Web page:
Format

Send to

Choose Destination
Front Cell Dev Biol. 2016 Aug 17;4:84. doi: 10.3389/fcell.2016.00084. eCollection 2016.

Biogenesis and Function of T Cell-Derived Exosomes.

Author information

1
Cell Biology and Immunology, Centro de Biología Molecular "Severo Ochoa," Consejo Superior de Investigaciones Científicas and Universidad Autónoma de Madrid Madrid, Spain.

Abstract

Exosomes are a particular type of extracellular vesicle, characterized by their endosomal origin as intraluminal vesicles present in large endosomes with a multivesicular structure. After these endosomes fuse with the plasma membrane, exosomes are secreted into the extracellular space. The ability of exosomes to carry and selectively deliver bioactive molecules (e.g., lipids, proteins, and nucleic acids) confers on them the capacity to modulate the activity of receptor cells, even if these cells are located in distant tissues or organs. Since exosomal cargo depends on cell type, a detailed understanding of the mechanisms that regulate the biochemical composition of exosomes is fundamental to a comprehensive view of exosome function. Here, we review the latest advances concerning exosome function and biogenesis in T cells, with particular focus on the mechanism of protein sorting at multivesicular endosomes. Exosomes secreted by specific T-cell subsets can modulate the activity of immune cells, including other T-cell subsets. Ceramide, tetraspanins and MAL have been revealed to be important in exosome biogenesis by T cells. These molecules, therefore, constitute potential molecular targets for artificially modulating exosome production and, hence, the immune response for therapeutic purposes.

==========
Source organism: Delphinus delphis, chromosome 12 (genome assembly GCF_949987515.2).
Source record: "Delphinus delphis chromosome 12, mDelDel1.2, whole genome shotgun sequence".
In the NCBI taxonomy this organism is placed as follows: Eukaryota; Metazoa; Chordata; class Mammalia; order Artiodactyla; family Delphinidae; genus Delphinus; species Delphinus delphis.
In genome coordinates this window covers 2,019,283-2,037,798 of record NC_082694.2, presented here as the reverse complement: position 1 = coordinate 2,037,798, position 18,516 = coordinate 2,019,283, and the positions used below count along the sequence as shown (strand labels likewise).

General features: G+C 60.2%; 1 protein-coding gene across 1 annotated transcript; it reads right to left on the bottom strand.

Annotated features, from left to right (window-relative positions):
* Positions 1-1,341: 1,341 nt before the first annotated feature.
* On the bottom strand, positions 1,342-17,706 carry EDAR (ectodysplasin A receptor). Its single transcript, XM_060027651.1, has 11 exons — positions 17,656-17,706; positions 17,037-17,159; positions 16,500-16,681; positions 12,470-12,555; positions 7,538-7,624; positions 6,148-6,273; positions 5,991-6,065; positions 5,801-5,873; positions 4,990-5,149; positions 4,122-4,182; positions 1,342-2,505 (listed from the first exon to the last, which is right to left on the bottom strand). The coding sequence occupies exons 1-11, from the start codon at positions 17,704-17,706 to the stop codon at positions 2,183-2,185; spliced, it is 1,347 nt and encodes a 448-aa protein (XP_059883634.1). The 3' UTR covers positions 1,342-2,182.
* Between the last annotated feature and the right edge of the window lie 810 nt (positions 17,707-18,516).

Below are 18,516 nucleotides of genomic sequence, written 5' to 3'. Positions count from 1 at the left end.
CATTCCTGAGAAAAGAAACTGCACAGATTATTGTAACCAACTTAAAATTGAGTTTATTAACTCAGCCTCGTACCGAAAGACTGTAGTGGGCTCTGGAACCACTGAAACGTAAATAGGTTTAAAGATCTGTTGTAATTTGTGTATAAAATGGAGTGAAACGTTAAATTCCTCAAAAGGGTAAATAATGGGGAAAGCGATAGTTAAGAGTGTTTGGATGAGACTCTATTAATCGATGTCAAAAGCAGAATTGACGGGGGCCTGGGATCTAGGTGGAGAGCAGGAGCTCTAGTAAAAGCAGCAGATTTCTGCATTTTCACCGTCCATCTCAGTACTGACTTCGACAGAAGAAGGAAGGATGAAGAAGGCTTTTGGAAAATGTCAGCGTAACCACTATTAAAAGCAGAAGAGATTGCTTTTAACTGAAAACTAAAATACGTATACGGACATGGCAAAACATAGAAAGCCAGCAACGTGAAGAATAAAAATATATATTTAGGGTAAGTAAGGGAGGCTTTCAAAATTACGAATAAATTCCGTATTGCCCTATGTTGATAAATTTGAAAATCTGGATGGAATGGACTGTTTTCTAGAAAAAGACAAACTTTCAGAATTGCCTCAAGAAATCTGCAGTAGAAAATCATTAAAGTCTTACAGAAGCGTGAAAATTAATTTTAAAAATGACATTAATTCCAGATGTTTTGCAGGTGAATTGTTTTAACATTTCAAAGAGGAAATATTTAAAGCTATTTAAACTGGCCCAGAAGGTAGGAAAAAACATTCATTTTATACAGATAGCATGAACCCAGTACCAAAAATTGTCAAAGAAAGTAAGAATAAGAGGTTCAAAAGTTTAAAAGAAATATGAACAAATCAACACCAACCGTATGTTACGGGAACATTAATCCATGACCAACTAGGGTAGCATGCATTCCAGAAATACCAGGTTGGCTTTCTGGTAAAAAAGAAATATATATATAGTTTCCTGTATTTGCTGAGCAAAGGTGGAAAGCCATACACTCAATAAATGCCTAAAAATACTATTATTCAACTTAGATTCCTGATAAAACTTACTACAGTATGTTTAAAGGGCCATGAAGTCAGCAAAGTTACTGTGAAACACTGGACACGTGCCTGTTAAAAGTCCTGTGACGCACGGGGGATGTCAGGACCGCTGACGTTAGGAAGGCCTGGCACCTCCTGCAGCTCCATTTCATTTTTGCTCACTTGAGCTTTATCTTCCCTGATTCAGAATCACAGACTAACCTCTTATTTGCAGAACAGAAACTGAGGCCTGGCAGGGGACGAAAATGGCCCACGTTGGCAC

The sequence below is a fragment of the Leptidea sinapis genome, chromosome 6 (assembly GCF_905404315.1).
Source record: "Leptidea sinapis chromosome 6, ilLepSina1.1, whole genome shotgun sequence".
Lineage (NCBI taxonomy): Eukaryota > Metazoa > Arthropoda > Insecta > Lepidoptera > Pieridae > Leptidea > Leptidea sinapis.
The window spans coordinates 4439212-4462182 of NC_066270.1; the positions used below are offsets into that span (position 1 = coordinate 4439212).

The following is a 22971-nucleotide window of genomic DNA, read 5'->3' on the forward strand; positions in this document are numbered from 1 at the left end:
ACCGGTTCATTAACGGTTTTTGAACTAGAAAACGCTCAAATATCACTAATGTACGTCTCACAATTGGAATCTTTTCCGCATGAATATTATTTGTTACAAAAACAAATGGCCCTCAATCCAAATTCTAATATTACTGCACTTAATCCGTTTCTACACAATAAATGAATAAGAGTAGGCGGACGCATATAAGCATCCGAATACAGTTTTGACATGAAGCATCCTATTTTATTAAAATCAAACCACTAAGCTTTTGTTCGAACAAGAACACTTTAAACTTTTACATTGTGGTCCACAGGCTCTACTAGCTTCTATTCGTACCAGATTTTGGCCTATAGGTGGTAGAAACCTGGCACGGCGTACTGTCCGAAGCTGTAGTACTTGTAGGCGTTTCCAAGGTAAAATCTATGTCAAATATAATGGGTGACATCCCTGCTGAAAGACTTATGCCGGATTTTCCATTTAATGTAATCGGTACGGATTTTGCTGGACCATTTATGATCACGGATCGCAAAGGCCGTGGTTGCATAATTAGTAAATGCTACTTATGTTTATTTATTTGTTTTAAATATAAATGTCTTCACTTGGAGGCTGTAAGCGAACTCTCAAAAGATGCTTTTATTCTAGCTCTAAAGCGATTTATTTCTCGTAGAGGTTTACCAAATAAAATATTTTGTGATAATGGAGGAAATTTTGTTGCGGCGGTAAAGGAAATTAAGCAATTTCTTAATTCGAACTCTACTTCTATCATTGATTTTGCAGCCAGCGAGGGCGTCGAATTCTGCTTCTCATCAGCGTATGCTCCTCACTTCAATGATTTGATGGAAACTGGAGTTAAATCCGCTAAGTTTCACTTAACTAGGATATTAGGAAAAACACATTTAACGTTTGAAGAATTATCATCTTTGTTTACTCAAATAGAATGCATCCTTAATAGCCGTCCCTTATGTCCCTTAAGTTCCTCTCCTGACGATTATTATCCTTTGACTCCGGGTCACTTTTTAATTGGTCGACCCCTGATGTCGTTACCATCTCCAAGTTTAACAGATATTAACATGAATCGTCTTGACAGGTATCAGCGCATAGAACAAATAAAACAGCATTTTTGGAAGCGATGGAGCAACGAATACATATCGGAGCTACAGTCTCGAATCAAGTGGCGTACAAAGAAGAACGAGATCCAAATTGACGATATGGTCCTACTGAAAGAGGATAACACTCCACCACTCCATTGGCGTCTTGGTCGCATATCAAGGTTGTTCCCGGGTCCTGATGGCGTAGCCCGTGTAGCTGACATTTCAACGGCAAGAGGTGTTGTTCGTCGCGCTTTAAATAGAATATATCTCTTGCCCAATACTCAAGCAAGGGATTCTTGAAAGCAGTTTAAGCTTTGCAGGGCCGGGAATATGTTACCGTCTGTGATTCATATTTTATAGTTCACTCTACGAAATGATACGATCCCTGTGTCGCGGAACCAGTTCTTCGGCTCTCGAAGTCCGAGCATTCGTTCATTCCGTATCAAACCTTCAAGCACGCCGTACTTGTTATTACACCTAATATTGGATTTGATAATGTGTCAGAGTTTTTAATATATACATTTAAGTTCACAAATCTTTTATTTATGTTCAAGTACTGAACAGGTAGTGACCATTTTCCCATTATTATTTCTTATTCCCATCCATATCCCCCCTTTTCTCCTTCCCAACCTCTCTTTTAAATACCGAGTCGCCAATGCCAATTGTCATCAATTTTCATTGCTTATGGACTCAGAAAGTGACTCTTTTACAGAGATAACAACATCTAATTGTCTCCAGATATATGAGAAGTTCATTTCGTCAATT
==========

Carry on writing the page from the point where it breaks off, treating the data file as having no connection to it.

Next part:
KEYWORDS:

ESCRT complex; MAL protein; condensed membranes; exosomes; multivesicular endosomes; tetraspanins

Supplemental Content

Full text links

Icon for Frontiers Media SA Icon for PubMed Central
Loading ...
Support Center